Militants kill 5 Indian paramilitary police in Kashmir attack

Amnesty slams detention law in Indian Kashmir

Members of the Indian Central Reserve Police Force carry the body of their colleague, who was killed in an attack by militants in south Kashmir's Anantnag district, on Wednesday. — Reuters

SRINAGAR, India — Militants killed five Indian paramilitary police on Wednesday in an attack on security forces deployed in a Kashmiri town, a senior police officer said.

Three paramilitaries, a local policeman and a woman bystander were wounded, and one militant was killed when the police returned fire, he said.

The attack in Anantnag town was claimed by Al Umar Mujahideen, a militant group based in Kashmir. It was the deadliest in Indian Kashmir since February, when a suicide bomber rammed an explosive-laden car into a bus, killing 40 paramilitary police.

That bombing raised tensions between nuclear-armed neighbors India and Pakistan, part of whose border runs through the disputed, Muslim-majority region.

Separately on Wednesday, Prime Minister Narendra Modi's Cabinet agreed to extend direct federal rule over the state of Jammu and Kashmir.

Meanwhile in another development, Amnesty International said on Wednesday that laws in Indian-administered Kashmir allowing imprisonment for up to two years without charge or trial violate national and global justice. Since an anti-India insurgency erupted in the heavily militarized territory three decades ago, thousands of people have been detained under the Public Safety Act (PSA).

Amnesty said in a new report that the PSA "circumvents the criminal justice system in Jammu and Kashmir to undermine accountability, transparency and respect for human rights".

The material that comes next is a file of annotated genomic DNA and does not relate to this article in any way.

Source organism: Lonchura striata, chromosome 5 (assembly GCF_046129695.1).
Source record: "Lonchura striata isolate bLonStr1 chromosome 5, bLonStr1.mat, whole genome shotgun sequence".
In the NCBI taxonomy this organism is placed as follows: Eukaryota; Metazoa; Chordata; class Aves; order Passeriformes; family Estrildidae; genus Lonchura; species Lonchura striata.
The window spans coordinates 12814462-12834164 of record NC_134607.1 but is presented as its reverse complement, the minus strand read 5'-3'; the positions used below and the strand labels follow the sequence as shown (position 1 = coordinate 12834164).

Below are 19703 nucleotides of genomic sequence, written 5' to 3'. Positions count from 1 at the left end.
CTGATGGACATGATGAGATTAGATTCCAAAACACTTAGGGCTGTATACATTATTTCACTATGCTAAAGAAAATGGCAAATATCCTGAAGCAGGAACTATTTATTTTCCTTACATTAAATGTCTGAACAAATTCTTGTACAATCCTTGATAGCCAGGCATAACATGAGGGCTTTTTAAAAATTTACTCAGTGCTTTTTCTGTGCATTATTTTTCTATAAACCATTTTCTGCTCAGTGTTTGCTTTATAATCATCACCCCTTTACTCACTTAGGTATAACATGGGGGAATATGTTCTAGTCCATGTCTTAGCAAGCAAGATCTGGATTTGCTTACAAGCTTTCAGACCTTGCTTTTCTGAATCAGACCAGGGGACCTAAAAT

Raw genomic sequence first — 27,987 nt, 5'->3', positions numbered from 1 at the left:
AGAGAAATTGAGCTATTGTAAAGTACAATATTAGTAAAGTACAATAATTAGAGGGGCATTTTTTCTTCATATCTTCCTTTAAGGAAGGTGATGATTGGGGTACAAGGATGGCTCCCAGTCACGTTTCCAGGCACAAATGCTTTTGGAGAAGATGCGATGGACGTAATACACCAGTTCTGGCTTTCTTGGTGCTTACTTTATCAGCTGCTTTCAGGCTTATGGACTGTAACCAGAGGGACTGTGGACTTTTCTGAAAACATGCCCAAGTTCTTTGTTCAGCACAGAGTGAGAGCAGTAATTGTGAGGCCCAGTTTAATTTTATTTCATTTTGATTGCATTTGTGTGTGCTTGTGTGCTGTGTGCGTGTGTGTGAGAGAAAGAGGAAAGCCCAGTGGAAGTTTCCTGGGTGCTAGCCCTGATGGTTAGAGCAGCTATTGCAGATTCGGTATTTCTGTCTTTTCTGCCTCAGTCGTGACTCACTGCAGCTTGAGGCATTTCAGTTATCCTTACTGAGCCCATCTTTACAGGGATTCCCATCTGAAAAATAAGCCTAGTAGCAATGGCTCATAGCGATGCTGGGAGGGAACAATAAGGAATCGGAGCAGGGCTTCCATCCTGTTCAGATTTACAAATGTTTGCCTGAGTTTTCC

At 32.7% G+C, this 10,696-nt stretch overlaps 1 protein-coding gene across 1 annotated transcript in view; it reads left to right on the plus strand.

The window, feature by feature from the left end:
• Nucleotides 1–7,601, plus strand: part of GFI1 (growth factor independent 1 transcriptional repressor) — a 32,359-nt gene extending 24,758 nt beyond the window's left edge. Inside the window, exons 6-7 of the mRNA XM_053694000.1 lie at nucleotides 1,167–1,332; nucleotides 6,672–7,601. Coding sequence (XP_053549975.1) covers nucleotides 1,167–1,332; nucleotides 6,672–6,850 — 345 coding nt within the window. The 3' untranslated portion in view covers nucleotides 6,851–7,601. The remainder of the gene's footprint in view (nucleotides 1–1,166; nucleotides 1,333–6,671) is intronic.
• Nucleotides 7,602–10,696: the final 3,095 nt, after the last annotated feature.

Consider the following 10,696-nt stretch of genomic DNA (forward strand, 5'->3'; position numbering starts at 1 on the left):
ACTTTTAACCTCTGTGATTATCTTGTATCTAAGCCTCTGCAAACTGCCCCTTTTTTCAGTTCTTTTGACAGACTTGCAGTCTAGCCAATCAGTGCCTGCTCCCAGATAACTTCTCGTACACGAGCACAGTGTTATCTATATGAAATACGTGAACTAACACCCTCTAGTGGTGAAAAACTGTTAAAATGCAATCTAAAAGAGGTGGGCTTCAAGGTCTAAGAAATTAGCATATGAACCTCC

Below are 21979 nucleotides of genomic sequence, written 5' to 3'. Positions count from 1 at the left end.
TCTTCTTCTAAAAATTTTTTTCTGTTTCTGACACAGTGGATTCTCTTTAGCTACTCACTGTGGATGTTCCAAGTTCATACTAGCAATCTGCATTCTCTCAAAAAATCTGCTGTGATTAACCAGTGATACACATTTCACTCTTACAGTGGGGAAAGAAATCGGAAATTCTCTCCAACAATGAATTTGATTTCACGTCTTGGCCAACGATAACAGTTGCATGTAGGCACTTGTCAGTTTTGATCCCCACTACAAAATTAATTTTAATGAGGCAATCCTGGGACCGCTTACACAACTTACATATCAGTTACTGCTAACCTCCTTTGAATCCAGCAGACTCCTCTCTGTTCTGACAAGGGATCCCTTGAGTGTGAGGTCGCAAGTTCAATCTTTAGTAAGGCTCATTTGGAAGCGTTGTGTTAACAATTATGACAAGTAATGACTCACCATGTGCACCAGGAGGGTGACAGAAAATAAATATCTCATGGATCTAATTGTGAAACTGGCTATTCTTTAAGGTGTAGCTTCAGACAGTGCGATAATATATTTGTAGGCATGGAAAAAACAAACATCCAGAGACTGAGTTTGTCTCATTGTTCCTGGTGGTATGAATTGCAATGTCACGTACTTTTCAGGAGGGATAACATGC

It "violate(s) Indian and international human rights laws" and contributes to inflaming tensions between the state authorities and locals, said Aakar Patel, Head of Amnesty International India.

The 44-page report analyses cases of 210 detainees between 2012 and 2018.

In 70 percent of the cases, imprisoned persons faced both PSA detentions and criminal proceedings in parallel on the basis of the same or similar allegations, Amnesty said.

Prominent activist Masarat Alam remains in jail under the law despite courts quashing 38 detention orders against him.

"The police appear to use the PSA as a safety net, using it to secure the detention of suspects who are released, or likely to be released, on bail," said Zahoor Wani, who led the research.

"Conversations with local lawyers suggest that the state police do not favor criminal proceedings as they involve a higher standard of proof and a presumption of innocence."

The PSA law was initially brought in more than four decades ago to deal with timber smugglers, but since 1989 — when an armed rebellion against Indian rule began — its use has widened.

Amnesty had been due to hold a press conference to publish the report in Srinagar on Wednesday, but canceled after police, citing security concerns, said the group did not have permission,

Amnesty nonetheless circulated the report to journalists and put it up on its website.

Patel said that copies of the report had been shared with police and the state government ahead of its scheduled release, but they had not responded.

On Wednesday there was no immediate comment from the authorities.

Rebel groups in Kashmir who are widely supported by residents have been fighting some 500,000 Indian soldiers deployed in the territory, seeking independence or a merger of the former kingdom with Pakistan.

Rights groups say the fighting has left more than 70,000 people dead so far, most of them civilians.

Pakistan separately administers a part of Kashmir, divided between the rivals since they gained independence from British colonial rule in 1947. Both claim the Himalayan territory in full.

In June last year New Delhi rejected a UN report accusing India of using excessive force against residents and violating their human rights in recent years and calling for an international inquiry. — Agencies